The food features home cooking, French style. Picnic lunches are prepared by your hosts for you to take along in your saddle bags each day. It is recommended you bring a water bottle to take with you. A 3-course dinner is prepared by your hosts.
Vegetarian or other dietary requirements can be accommodated with advanced notice. Please contact Unicorn Trails with requests.
Please note that it is your responsibility to ensure you have the correct documentation in place for your trip.
NB: Be sure to check the COVID status of the country you plan to visit including entry procedures and requirements while travelling.
Passport and Visa requirements can change regularly depending on diplomatic relations. Please request information from the appropriate Consulate in your home country.
Unicorn Trails will assist with any questions you have or supply any necessary supporting documents as required by the consulate should you need a visa.
In the UK the British Foreign Office gives advice: https://www.gov.uk/foreign-travel-advice/france
In the USA: https://travel.state.gov/content/travel/en/international-travel/International-Travel-Country-Information-Pages/France.html
In Canada: https://travel.gc.ca/destinations/france
The climate in the mountains are always changeable so you should come prepared with a raincoat and warmer jacket even in summer time. The temperatures below are for the nearest town on the plains and are cooler in the mountains, although it can be hot during the day in July and August.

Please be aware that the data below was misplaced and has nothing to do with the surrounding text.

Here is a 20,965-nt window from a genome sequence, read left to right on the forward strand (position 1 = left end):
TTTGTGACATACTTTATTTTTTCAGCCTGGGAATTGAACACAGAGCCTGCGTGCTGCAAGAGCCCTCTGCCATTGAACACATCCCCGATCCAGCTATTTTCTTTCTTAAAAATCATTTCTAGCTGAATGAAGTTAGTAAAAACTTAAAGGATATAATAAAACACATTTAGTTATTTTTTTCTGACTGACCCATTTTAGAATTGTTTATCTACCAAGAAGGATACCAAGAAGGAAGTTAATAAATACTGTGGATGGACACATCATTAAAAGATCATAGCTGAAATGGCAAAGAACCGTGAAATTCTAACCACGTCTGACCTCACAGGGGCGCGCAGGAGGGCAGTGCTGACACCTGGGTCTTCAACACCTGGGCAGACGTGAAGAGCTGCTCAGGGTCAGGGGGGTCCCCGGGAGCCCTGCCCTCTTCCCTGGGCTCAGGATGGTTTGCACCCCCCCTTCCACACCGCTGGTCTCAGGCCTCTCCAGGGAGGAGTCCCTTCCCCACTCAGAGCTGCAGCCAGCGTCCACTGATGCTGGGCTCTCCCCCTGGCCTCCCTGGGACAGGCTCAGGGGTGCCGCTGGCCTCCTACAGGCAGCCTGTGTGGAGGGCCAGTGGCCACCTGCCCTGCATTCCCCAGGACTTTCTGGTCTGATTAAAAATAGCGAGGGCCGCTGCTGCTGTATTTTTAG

COVID: Be sure to check the latest COVID regulations for travelling in any country you visit.
Please refer to your country’s latest health guideline for travel in France and contact your own GP for up to date advice on vaccinations and prophylaxis prior to travel.
Please take along sun cream and anti-allergy medicine for possible insect bites.
The emergency phone number in France is 112. If you need to contact other emergency services, call 15 (medical), 17 (police) or 18 (fire).
No special health precautions are required for visits to France, for further details please see your local doctor. We do advise taking plenty of sunscreen!
In France the supply voltage is 230V. If the appliance is a single voltage rated appliance, it will need to operate at the same voltage as the supply voltage of the country i.e. 230V. If this is not the case it should be used alongside a voltage transformer or converter to allow the appliance to work safely and properly.
Good quality film is widely available for purchase as well as batteries (normal, alkaline and lithium).
It is recommended that you bring clothes that air-dry quickly.
Riding pants - jeans or breeches
Endurance type riding boots (for walking beside your horse over rough terrain)
Lipbalm with sunscreen
Half chaps (optional)
Riding hat with brim
Hard hat (recommended)
Plastic bags for wet clothing
T-shirts and shorts
All terrain sandals
Camera and film
Long sleeved shirts
Heavy sweater or sweatshirt
Informal wear for evenings
Copy of your passport
This is an 8 days / 7 nights programme with 6 days riding. Unguided trails are available on request throughout the year, guided trails are available on set dates. For safety reasons a minimum of 2 persons must book the unguided trail to depart together.
On the guided trail we go directly to Puivert on day 2. On both trails your luggage is transferred by back up vehicle to your accommodation daily.